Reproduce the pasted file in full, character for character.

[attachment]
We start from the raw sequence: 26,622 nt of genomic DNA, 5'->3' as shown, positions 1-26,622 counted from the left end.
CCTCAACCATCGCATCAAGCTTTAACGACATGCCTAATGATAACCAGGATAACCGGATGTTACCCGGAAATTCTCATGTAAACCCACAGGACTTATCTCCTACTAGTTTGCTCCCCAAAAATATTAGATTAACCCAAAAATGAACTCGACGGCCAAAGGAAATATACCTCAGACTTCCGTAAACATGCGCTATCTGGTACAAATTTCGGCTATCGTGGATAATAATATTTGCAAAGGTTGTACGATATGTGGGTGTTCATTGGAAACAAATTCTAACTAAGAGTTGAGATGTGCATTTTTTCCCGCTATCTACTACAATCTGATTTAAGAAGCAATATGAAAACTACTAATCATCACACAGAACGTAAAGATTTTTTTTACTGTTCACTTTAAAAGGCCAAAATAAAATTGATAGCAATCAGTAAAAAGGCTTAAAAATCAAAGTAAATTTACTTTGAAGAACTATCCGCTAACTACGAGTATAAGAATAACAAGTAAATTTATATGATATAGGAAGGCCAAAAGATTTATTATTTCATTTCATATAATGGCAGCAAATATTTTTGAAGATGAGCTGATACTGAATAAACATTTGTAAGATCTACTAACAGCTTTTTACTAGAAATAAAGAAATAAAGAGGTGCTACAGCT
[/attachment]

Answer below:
We start from the raw sequence: 26,622 nt of genomic DNA, 5'->3' as shown, positions 1-26,622 counted from the left end.
CCTCAACCATCGCATCAAGCTTTAACGACATGCCTAATGATAACCAGGATAACCGGATGTTACCCGGAAATTCTCATGTAAACCCACAGGACTTATCTCCTACTAGTTTGCTCCCCAAAAATATTAGATTAACCCAAAAATGAACTCGACGGCCAAAGGAAATATACCTCAGACTTCCGTAAACATGCGCTATCTGGTACAAATTTCGGCTATCGTGGATAATAATATTTGCAAAGGTTGTACGATATGTGGGTGTTCATTGGAAACAAATTCTAACTAAGAGTTGAGATGTGCATTTTTTCCCGCTATCTACTACAATCTGATTTAAGAAGCAATATGAAAACTACTAATCATCACACAGAACGTAAAGATTTTTTTTACTGTTCACTTTAAAAGGCCAAAATAAAATTGATAGCAATCAGTAAAAAGGCTTAAAAATCAAAGTAAATTTACTTTGAAGAACTATCCGCTAACTACGAGTATAAGAATAACAAGTAAATTTATATGATATAGGAAGGCCAAAAGATTTATTATTTCATTTCATATAATGGCAGCAAATATTTTTGAAGATGAGCTGATACTGAATAAACATTTGTAAGATCTACTAACAGCTTTTTACTAGAAATAAAGAAATAAAGAGGTGCTACAGCT